Last updated June 18, 2017

Increased Wildfire Risk

Climate disruption has amplified the threat of wildfires by influencing the variables that start or fuel fires. Warmer temperatures and drier conditions increase the chances of a fire starting, or help a burning fire spread. Such conditions also contribute to the spread of the mountain pine beetle and other insects that can weaken or kill trees, building up the fuels in a forest. Climate change may also alter storm patterns, directly affecting the number of lightning-caused fires.

US trends

The National Climate Assessment states, “Hotter and drier weather and earlier snowmelt mean that wildfires in the West start earlier in the spring, last later into the fall, and burn more acreage.”[1]

  • Southeast: The southeastern US (including Texas and Oklahoma) leads the nation in number of wildfires, averaging 45,000 fires per year,[1] and this number continues to increase.[2][4] Increasing temperatures contribute to increased fire frequency, intensity, and size,[1] though at some level of fire frequency, increased fire frequency would lead to decreased fire intensity. Lightning is a frequent initiator of wildfires, and the Southeast currently has the greatest frequency of lightning strikes of any region of the country.[1] Increasing temperatures and changing atmospheric patterns may affect the number of lightning strikes in the Southeast, which could influence air quality, direct injury, and wildfires.[1]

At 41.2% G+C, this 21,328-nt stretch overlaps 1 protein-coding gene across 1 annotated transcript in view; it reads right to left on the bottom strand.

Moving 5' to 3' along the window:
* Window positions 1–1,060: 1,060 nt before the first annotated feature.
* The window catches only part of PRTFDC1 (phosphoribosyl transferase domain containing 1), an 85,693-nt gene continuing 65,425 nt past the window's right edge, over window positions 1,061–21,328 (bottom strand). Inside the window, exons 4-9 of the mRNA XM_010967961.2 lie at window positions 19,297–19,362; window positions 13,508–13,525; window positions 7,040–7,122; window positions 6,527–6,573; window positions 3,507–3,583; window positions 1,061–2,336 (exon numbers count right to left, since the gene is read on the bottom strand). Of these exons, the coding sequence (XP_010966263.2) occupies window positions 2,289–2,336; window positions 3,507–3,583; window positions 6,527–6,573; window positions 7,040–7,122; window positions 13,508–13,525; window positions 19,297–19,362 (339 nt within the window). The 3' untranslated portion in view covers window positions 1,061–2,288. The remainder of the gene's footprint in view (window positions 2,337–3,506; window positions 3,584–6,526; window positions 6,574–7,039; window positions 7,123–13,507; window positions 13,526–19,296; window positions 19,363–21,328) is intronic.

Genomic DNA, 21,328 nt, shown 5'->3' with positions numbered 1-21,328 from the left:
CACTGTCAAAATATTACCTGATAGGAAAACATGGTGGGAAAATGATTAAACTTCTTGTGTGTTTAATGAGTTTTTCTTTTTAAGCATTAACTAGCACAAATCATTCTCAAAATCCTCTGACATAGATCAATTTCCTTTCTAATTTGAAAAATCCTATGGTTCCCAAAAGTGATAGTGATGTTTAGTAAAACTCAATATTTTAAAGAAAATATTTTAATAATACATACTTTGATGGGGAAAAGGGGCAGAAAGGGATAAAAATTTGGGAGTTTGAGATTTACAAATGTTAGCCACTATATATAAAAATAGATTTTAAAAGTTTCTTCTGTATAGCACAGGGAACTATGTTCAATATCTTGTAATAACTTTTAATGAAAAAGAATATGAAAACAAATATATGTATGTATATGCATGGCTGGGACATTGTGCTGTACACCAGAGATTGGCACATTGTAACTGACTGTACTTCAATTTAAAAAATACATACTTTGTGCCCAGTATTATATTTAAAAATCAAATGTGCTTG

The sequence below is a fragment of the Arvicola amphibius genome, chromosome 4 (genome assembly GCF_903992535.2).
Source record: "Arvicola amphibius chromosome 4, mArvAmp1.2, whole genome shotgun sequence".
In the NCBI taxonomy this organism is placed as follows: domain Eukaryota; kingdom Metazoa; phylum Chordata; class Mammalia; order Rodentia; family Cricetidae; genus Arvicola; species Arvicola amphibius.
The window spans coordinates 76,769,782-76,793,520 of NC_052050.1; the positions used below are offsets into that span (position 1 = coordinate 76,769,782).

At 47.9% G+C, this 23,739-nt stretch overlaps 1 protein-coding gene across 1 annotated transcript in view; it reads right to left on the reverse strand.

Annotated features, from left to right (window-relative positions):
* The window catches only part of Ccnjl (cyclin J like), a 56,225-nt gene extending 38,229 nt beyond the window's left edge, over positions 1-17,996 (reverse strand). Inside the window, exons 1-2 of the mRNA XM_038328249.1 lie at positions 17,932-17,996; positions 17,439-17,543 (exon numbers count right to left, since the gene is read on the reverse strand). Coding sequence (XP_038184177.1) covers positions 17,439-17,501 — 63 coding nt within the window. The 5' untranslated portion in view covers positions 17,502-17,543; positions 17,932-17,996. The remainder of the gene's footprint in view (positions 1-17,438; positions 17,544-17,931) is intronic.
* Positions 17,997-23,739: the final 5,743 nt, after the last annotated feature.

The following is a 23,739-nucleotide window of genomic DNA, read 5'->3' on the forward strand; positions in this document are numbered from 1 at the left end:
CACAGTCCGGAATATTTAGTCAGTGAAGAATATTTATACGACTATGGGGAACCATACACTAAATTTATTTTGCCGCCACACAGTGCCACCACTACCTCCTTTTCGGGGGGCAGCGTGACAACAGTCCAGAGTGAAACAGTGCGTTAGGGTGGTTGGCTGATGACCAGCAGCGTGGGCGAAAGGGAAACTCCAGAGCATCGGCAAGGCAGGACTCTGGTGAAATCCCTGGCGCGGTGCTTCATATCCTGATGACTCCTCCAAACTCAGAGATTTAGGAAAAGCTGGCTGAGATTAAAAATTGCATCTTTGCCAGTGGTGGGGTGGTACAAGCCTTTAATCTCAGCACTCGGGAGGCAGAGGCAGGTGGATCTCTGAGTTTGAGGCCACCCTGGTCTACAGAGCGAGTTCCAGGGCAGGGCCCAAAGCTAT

Global trends

A global analysis of daily fire weather trends from 1979 to 2013 shows that fire weather seasons have lengthened across 29.6 million km2—or 25.3 percent—of the Earth’s vegetated surface, resulting in an 18.7 percent increase in global mean fire weather season length.[3]